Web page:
Alcorn State University is back in the sports news, and this time it isn’t for the continuing fight over its nickname.
The National Collegiate Athletic Association's Division I Committee on Infractions on Thursday barred the Braves’ women’s basketball team from postseason competition for a year and issued a range of other penalties for several violations in the sport, including competing with an ineligible player.
Alcorn State, a public institution located in Mississippi, is among six universities that cannot play host to or participate in an NCAA championship if they use their Native American mascots or imagery, which the NCAA has deemed “hostile” or “abusive.” The mandate has been controversial, with one institution, the University of North Dakota, suing the NCAA over the right to use its mascot name, “Fighting Sioux.”
In the infractions case, the NCAA panel cited the Braves' head coach, Shirley Walker, for a lack of ethical conduct for exceeding weekly practice limits set by the NCAA, allowing assistant coaches who weren't certified to recruit to do so, and providing falsified information to the NCAA enforcement staff.
Walker allowed three of the players to practice with the team and one to receive financial aid when she was not eligible. Walker's husband, who served as a volunteer assistant coach to the women's team and was Alcorn State's former men's basketball coach, was also found to have violated the association's ethical conduct rules by misleading NCAA investigators. The infractions report includes a dialogue between the asssistant coach and an investigator that adds a dose of humor rarely found in such reports.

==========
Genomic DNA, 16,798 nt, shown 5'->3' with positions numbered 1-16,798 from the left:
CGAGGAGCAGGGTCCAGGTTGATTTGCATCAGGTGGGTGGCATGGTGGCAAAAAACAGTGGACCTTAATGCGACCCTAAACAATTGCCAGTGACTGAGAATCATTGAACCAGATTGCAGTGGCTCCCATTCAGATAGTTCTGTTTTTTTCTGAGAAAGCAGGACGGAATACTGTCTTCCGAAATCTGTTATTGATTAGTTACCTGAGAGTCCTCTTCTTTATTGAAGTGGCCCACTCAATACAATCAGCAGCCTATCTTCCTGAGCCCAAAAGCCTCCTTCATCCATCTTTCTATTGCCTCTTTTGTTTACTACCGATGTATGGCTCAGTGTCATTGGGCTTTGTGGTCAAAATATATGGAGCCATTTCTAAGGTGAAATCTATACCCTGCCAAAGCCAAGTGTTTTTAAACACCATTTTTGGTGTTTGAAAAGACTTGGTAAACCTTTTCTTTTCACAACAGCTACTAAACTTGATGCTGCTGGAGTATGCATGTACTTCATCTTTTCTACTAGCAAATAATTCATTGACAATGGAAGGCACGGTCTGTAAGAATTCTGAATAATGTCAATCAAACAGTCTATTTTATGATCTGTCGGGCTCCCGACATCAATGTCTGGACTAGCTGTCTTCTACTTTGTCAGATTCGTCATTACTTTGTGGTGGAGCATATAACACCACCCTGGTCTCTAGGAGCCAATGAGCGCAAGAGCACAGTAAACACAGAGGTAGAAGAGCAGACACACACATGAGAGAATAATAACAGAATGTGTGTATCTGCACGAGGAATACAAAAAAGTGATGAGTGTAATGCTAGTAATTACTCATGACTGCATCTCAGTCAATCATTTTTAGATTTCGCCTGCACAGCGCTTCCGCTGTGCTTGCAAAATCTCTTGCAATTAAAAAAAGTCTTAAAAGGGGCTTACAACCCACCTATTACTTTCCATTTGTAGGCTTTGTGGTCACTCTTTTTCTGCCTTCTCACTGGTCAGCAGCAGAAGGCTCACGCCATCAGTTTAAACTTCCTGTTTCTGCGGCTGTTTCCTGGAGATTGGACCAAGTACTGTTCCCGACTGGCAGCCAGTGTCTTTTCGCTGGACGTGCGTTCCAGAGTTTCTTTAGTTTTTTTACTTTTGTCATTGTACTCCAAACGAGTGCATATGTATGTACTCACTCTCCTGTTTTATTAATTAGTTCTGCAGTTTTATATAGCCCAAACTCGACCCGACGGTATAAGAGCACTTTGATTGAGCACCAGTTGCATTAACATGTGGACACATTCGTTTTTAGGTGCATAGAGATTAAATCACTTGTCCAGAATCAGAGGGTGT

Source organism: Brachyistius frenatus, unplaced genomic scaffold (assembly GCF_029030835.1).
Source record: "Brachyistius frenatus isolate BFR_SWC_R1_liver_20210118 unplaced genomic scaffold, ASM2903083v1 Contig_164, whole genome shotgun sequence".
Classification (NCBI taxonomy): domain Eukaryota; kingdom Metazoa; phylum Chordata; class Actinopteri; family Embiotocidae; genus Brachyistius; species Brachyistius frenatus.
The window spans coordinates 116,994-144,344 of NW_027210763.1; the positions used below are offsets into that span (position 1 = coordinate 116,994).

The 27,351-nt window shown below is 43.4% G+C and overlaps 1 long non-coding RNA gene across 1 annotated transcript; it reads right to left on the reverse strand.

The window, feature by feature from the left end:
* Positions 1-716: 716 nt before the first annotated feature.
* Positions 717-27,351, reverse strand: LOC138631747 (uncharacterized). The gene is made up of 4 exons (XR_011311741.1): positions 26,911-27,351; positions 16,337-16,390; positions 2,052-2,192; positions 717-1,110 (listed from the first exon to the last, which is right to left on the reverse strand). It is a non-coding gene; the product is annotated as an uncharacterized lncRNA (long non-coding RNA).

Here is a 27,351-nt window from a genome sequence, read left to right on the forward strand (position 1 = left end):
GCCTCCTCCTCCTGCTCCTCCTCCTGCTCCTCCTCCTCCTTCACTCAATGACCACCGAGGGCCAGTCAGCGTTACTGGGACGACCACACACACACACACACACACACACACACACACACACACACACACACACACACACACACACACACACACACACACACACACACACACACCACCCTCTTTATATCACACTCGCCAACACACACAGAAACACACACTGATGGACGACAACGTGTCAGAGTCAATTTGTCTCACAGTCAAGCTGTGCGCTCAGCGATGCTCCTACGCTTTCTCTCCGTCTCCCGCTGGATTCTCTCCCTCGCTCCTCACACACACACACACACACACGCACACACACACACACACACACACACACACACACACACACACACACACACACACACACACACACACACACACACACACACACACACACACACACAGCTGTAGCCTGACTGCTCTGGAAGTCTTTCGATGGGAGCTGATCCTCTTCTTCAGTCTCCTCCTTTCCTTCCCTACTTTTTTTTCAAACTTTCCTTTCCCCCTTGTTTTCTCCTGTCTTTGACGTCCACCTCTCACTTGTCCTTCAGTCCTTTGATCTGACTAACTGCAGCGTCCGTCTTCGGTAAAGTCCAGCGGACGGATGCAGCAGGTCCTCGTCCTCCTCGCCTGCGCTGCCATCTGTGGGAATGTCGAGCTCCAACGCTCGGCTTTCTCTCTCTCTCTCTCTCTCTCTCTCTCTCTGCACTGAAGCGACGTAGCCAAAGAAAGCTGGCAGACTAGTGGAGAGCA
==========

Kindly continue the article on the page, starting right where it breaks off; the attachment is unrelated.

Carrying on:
“Our report found that there was a lack of institutional control” over the program by university officials, said Josephine Potuto, chair of the Division I Committee on Infractions and a professor of law at the University of Nebraska at Lincoln. In its report on the case, the also expressed concern that Alcorn State officials had failed to recognize the seriousness of the violations, characterizing them as "secondary" rather than "major."
The committee placed the program on three years' probation and removed a scholarship from the team for 2006-7 -- on top of a reduction of one scholarship for 2005-6 that Alcorn State officials imposed on the team themselves.
Walker, who has been at Alcorn State for more than 25 years, is also restricted from attending the first week of practice for the next three seasons. If the university chooses not to adhere to this part of the sanction, it must justify its actions in front of an NCAA panel.
This represents the third time Alcorn State has been found to violate major NCAA rules. The other two times were in 1984 and 1994.
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